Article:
Verizonâ€™s Isis mobile payment app reveals double standard
0. phoneArena posted on 20 Dec 2012, 21:47
Just as we predicted only 10 days ago, Verizon would want to position itself carefully as it prepared to deploy Isis Mobile Wallet...
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1. dsDoan posted on 20 Dec 2012, 22:21 3 0
"if this is something that really troubles you, right now, your only recourse is to switch to another carrier."
If you're rooted you can get Google Wallet running on VZW GSIII in under ten minutes: http://forum.xda-developers.com/showthread.php?
t=1794727I'd much rather stay with Verizon and do this just to spite them.
Edit: I should add that link to my one-star review of VZW Isis in Google Play.
2. dsDoan posted on 20 Dec 2012, 22:26 1 0
I added that link to my one-star review of VZW Isis in Google Play.
4. denney posted on 20 Dec 2012, 23:00 3 0
The reason why this is a reason to leave verizon has nothing to do with how well the app functions. Its a matter of principle. Verizon has a history of attempting to limit their customer's access to the features regularly associated with an android device (in case anyone remembers verizon's "version" of the android market with the original Motorola DROID, all the way up to completely screwing anyone who bought the Galaxy Nexus from them)
Verizon really just seems to hate the idea of people being allowed to do whatever they want with the phones they have purchased. Why would you want to give money to a company that consistently tries to stifle it's users capabilities?
6. Maxwell.R posted on 20 Dec 2012, 23:27 1 0
That is a feasible solution to some people. The problem is that most people do not root their devices. What we consider "simple" and "commonplace" in the realm of "gadgeteers" (to coin the phrase from the "Woz") is not common to consumers.
But to your point, indeed yes, that is a solution, and a perfectly viable one at that.
10. roscuthiii posted on 21 Dec 2012, 10:13 1 1
I think it's about time to stop referring to rooters as something along the lines of "gadgeteers". It gives people the impression they need to have some kind of coding skill when all they have to be are script kiddies. The vast majority of rooting is about as difficult as a PC's downloading a program, letting it run, and letting it restart.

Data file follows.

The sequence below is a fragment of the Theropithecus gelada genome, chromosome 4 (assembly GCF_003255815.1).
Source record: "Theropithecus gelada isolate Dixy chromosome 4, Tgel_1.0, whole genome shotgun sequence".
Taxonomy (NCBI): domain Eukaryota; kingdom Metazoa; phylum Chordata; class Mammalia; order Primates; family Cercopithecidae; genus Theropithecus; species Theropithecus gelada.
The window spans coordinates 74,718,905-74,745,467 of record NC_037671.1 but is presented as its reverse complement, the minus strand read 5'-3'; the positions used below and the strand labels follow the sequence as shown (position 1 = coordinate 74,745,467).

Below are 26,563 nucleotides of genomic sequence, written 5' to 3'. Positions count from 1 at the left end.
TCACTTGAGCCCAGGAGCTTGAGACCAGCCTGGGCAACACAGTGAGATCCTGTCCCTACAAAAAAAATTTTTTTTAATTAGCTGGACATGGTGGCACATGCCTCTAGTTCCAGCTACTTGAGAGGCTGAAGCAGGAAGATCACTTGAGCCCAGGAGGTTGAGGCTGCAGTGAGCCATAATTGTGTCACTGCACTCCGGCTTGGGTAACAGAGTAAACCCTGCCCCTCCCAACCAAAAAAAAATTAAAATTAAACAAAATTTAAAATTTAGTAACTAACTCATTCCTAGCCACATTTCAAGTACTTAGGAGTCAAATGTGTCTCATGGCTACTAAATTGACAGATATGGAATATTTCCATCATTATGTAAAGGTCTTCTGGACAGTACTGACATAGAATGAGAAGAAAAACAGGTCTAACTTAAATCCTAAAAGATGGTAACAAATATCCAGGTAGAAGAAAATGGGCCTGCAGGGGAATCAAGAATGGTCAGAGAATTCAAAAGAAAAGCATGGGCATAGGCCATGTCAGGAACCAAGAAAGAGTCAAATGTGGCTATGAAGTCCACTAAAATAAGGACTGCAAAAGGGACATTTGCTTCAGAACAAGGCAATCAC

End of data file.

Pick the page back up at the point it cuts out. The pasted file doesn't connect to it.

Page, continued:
The only caveat is voiding the warranty.
5. chethan316 posted on 20 Dec 2012, 23:26 1 0
This is just bullish. I don't understand the point of all this. If the users have any brains at all, they would know what VZW is doing. And I agree with one of the comments, it is a matter of principle. They just want control over their customers. Not cool.
9. alouden posted on 21 Dec 2012, 09:46 2 0
You would be surprised how little thought the consumer gives to this. Everyone here sees what Verizon is doing, but the average consumer simply does not realize what is going on or does not care. I root my phone and put what I want on it on principle. My wife knows what I do and why, but would be appalled if I did the same thing to her phone, even knowing the benefits.
7. MorePhonesThanNeeded posted on 20 Dec 2012, 23:44 1 0
FCC will probably come after VZW for this anyway, this sounds like it falls under the same rules about using LTE bands in which VZW was prohibited from limiting the availability of applications or barring fair usage. Only time will tell, VZW talking out of both sides of their mouths again. I mean Google can ask for an inquiry as to why ISIS can use NFC for payments on VZW network but Google Wallet can't, which is basically VZW cock blocking. Free enterprise is good as long as they are the only ones making the money.
11. roscuthiii posted on 21 Dec 2012, 10:18 0 0
If the FCC doesn't do anything, I could easily see some lawyers smelling cash to be made and putting together a class action suit so they can line their pockets some more.